Operationally, all industries agree that teleworking will be part of their future working culture. How this will shape up, however, varies drastically. Some argue that the need for traditional office models and secondary remote sites/business continuity sites will be revised, as the transition from pre-pandemic office spaces to working from home has been tried and tested positively by most over the past few weeks.
“Typically, the office space is what is set up in front of you: a computer, a keyboard, a monitor, a mouse and so on. We are looking more towards hot-desking, with employees having their own portable equipment to use from home or at the office. Through a poll taken within the company, we have noticed that preferences of teleworking and coming into the office vary among employees, with some preferring to forego long commutes and others seeking the calm and social interaction of the office.” Polli reveals that they are looking to creating a more flexible work environment in the future.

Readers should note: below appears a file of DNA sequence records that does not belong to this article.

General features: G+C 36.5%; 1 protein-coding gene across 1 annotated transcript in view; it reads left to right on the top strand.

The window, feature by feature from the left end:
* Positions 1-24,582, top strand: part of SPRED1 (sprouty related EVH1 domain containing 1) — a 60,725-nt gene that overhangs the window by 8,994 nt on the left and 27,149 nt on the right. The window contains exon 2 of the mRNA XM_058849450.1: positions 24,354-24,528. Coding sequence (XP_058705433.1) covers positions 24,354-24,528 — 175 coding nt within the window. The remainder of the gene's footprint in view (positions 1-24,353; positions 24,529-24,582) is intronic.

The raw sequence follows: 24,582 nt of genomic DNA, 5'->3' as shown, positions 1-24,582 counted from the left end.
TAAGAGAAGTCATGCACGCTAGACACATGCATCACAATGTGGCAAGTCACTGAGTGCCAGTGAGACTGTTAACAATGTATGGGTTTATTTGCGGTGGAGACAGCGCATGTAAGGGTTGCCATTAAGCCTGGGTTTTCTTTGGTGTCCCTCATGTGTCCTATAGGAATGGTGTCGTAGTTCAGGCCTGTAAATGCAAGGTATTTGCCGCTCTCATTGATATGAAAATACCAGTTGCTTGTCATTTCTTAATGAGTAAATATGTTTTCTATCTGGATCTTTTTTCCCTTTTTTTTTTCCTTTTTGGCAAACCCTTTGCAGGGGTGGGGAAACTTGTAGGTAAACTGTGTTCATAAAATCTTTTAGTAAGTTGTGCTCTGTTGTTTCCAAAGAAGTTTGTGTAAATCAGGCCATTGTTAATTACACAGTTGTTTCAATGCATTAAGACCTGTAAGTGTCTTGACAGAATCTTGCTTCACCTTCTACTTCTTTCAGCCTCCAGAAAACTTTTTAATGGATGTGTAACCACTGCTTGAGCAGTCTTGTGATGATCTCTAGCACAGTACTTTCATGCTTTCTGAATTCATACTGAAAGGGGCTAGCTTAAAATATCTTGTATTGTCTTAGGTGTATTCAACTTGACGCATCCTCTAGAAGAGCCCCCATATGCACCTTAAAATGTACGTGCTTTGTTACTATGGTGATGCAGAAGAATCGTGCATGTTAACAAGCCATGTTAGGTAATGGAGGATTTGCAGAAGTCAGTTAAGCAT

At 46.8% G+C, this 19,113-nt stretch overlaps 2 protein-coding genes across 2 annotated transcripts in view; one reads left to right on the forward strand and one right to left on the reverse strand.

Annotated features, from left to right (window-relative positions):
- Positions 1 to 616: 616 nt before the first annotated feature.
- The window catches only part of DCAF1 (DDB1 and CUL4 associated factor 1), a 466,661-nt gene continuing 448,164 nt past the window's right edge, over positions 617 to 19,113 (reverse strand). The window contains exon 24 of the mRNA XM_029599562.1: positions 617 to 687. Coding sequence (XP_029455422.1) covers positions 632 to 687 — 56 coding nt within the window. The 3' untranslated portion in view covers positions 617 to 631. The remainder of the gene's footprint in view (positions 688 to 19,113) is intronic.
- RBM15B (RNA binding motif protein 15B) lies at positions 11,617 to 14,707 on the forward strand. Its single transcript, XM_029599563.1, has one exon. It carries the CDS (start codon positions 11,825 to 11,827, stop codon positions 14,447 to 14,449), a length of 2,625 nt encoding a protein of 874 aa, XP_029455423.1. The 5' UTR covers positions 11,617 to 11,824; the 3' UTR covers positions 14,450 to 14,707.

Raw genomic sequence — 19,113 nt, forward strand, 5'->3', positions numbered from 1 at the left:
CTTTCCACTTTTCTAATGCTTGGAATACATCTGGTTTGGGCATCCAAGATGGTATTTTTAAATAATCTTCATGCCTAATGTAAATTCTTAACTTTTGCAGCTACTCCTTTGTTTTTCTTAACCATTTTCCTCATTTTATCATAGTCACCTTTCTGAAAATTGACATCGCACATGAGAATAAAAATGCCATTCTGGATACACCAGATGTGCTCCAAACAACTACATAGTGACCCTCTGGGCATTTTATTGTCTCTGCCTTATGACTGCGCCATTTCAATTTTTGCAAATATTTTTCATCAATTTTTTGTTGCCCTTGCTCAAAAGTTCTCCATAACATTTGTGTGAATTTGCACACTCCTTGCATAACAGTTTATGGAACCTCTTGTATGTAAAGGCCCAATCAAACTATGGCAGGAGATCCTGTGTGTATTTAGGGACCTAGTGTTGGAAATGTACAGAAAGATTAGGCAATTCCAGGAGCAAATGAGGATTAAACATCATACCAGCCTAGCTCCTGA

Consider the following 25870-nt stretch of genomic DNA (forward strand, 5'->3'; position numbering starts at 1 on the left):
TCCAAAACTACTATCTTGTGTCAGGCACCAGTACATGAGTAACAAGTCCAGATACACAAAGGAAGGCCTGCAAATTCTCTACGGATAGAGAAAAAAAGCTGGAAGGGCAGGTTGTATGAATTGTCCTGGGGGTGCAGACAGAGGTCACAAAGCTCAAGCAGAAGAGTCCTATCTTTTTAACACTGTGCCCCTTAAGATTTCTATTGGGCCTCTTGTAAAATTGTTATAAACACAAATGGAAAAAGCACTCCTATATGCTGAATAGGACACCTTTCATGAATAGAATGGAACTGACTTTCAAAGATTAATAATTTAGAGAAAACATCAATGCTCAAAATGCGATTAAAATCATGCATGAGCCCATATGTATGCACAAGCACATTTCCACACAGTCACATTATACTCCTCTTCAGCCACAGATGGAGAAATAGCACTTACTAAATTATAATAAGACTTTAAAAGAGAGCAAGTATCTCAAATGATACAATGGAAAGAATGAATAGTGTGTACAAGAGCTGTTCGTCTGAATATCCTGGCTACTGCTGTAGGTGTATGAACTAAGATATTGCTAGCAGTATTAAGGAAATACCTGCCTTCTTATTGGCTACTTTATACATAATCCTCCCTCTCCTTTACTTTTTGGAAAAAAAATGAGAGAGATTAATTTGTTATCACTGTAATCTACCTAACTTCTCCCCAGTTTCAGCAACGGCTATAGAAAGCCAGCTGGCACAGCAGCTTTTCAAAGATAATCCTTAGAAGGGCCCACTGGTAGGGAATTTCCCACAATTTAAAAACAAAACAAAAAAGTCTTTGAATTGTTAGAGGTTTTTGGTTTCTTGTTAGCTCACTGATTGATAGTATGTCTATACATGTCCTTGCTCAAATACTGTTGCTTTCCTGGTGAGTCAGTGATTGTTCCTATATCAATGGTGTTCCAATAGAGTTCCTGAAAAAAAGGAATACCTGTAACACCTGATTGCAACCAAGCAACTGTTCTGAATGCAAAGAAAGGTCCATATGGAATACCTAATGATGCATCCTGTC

Veldman raises the question of how the real estate market will be affected in the future. Will teleworking lead to a reduced need of office space? Or will the office space have a different, more social function? “Rather than having dedicated desks for each staff member, it might be more important to transform that space into proper meeting facilities.”
While the pandemic has brought up many questions regarding globalisation in its classical form, Veldman examines the potential globalisation of labour, questioning whether all employees need to be brought to a same location, or if staff could work from different countries, should regulation allow it in the future. At the same time, he notes that while companies are reinventing business models and including an increasing amount of technology, employees will need to upskill and adapt to facilitate these new digital additions.
Alongside office transformations, Scharfe wonders if the current sanitary precautions will need to be taken into consideration in the long term, leading to a revamping of traditional office spaces. Among teleworking and more flexible working methods, he points out that one should not underestimate the impact that decentralisation could have on corporate culture and mutual socialisation.
It is clear that the pandemic has already had an effect on the financial services industry, but which of these changes, be it on a financial, operational or human level, will persist into the future remains to be seen.